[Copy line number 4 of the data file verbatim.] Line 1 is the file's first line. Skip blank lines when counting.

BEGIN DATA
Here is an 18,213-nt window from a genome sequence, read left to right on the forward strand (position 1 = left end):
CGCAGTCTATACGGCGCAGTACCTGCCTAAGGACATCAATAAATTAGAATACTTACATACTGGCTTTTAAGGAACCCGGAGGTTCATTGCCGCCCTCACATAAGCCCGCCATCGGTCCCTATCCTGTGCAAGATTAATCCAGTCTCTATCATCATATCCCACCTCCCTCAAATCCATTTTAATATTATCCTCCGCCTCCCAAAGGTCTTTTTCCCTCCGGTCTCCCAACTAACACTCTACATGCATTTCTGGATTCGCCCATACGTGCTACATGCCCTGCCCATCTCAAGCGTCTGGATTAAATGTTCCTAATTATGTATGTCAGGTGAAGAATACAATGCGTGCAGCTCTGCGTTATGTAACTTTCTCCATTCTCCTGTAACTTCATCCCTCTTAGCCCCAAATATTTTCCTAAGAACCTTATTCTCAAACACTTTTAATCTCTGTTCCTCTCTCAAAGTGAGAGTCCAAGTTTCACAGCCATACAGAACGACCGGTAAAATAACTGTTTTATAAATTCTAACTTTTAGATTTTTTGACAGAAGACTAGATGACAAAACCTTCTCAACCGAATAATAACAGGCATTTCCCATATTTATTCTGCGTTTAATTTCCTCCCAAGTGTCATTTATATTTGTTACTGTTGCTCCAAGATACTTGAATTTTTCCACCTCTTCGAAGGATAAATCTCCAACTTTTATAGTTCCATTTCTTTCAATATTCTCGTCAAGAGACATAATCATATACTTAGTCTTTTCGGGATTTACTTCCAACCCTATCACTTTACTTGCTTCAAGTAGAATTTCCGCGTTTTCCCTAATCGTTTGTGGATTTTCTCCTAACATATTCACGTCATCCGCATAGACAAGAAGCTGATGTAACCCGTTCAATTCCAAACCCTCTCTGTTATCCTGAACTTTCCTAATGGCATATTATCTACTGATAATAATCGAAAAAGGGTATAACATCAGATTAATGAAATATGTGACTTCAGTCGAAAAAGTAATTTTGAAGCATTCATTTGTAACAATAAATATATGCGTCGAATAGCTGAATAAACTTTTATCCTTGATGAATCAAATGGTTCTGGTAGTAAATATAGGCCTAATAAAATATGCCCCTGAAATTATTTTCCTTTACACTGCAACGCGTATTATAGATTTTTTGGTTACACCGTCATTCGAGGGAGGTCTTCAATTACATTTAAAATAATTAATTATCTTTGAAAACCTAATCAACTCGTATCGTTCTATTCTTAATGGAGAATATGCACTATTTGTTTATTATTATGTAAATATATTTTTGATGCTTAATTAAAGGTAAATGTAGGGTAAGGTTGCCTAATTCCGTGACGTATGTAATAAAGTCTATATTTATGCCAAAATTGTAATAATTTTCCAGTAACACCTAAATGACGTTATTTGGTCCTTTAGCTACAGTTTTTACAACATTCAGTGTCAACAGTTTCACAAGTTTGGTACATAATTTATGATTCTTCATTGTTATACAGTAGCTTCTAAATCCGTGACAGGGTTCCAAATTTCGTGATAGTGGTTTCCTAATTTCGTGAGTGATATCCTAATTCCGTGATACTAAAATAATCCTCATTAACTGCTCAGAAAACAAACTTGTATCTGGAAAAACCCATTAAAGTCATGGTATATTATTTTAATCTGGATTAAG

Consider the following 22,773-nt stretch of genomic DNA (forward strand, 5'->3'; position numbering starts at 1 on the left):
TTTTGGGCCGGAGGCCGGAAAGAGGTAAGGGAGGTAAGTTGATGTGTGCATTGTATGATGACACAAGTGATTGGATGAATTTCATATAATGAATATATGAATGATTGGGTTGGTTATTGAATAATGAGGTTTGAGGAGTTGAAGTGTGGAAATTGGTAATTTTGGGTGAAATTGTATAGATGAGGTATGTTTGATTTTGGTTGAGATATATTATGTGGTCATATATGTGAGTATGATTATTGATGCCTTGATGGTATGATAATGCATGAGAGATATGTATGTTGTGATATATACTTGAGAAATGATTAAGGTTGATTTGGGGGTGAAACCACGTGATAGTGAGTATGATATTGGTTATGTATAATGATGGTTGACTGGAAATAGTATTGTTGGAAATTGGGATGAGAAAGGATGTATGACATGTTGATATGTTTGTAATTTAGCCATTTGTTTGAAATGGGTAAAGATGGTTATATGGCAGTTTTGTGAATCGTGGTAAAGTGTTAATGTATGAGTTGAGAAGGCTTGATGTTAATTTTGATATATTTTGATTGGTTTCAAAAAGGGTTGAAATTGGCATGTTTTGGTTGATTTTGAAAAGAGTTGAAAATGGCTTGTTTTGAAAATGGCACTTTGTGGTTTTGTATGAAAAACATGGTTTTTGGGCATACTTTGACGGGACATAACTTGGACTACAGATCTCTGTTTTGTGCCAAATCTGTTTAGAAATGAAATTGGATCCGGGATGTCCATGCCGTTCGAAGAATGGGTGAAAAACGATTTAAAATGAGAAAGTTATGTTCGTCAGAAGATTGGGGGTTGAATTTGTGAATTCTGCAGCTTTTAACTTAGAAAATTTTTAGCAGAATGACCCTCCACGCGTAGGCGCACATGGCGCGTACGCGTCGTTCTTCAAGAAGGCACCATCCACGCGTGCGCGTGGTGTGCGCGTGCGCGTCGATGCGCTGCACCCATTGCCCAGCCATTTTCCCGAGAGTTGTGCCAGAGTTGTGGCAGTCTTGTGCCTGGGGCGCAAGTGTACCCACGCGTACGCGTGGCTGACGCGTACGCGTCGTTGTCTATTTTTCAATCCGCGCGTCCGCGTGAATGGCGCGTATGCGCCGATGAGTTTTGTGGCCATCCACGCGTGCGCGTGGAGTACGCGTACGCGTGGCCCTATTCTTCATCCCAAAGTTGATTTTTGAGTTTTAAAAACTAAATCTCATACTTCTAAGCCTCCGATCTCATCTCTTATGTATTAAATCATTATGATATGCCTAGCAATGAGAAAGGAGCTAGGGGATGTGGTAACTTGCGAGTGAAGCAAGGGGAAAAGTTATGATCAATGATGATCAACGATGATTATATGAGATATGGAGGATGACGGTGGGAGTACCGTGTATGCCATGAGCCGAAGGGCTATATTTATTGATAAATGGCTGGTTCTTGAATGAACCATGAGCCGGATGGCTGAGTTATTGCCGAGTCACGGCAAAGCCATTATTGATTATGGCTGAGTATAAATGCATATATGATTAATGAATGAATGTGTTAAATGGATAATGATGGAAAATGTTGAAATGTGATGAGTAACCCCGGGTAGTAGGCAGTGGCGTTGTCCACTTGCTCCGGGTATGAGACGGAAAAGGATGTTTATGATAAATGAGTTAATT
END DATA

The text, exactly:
TTTTGGGCCGGAGGCCGGAAAGAGGTAAGGGAGGTAAGTTGATGTGTGCATTGTATGATGACACAAGTGATTGGATGAATTTCATATAATGAATATATGAATGATTGGGTTGGTTATTGAATAATGAGGTTTGAGGAGTTGAAGTGTGGAAATTGGTAATTTTGGGTGAAATTGTATAGATGAGGTATGTTTGATTTTGGTTGAGATATATTATGTGGTCATATATGTGAGTATGATTATTGATGCCTTGATGGTATGATAATGCATGAGAGATATGTATGTTGTGATATATACTTGAGAAATGATTAAGGTTGATTTGGGGGTGAAACCACGTGATAGTGAGTATGATATTGGTTATGTATAATGATGGTTGACTGGAAATAGTATTGTTGGAAATTGGGATGAGAAAGGATGTATGACATGTTGATATGTTTGTAATTTAGCCATTTGTTTGAAATGGGTAAAGATGGTTATATGGCAGTTTTGTGAATCGTGGTAAAGTGTTAATGTATGAGTTGAGAAGGCTTGATGTTAATTTTGATATATTTTGATTGGTTTCAAAAAGGGTTGAAATTGGCATGTTTTGGTTGATTTTGAAAAGAGTTGAAAATGGCTTGTTTTGAAAATGGCACTTTGTGGTTTTGTATGAAAAACATGGTTTTTGGGCATACTTTGACGGGACATAACTTGGACTACAGATCTCTGTTTTGTGCCAAATCTGTTTAGAAATGAAATTGGATCCGGGATGTCCATGCCGTTCGAAGAATGGGTGAAAAACGATTTAAAATGAGAAAGTTATGTTCGTCAGAAGATTGGGGGTTGAATTTGTGAATTCTGCAGCTTTTAACTTAGAAAATTTTTAGCAGAATGACCCTCCACGCGTAGGCGCACATGGCGCGTACGCGTCGTTCTTCAAGAAGGCACCATCCACGCGTGCGCGTGGTGTGCGCGTGCGCGTCGATGCGCTGCACCCATTGCCCAGCCATTTTCCCGAGAGTTGTGCCAGAGTTGTGGCAGTCTTGTGCCTGGGGCGCAAGTGTACCCACGCGTACGCGTGGCTGACGCGTACGCGTCGTTGTCTATTTTTCAATCCGCGCGTCCGCGTGAATGGCGCGTATGCGCCGATGAGTTTTGTGGCCATCCACGCGTGCGCGTGGAGTACGCGTACGCGTGGCCCTATTCTTCATCCCAAAGTTGATTTTTGAGTTTTAAAAACTAAATCTCATACTTCTAAGCCTCCGATCTCATCTCTTATGTATTAAATCATTATGATATGCCTAGCAATGAGAAAGGAGCTAGGGGATGTGGTAACTTGCGAGTGAAGCAAGGGGAAAAGTTATGATCAATGATGATCAACGATGATTATATGAGATATGGAGGATGACGGTGGGAGTACCGTGTATGCCATGAGCCGAAGGGCTATATTTATTGATAAATGGCTGGTTCTTGAATGAACCATGAGCCGGATGGCTGAGTTATTGCCGAGTCACGGCAAAGCCATTATTGATTATGGCTGAGTATAAATGCATATATGATTAATGAATGAATGTGTTAAATGGATAATGATGGAAAATGTTGAAATGTGATGAGTAACCCCGGGTAGTAGGCAGTGGCGTTGTCCACTTGCTCCGGGTATGAGACGGAAAAGGATGTTTATGATAAATGAGTTAATT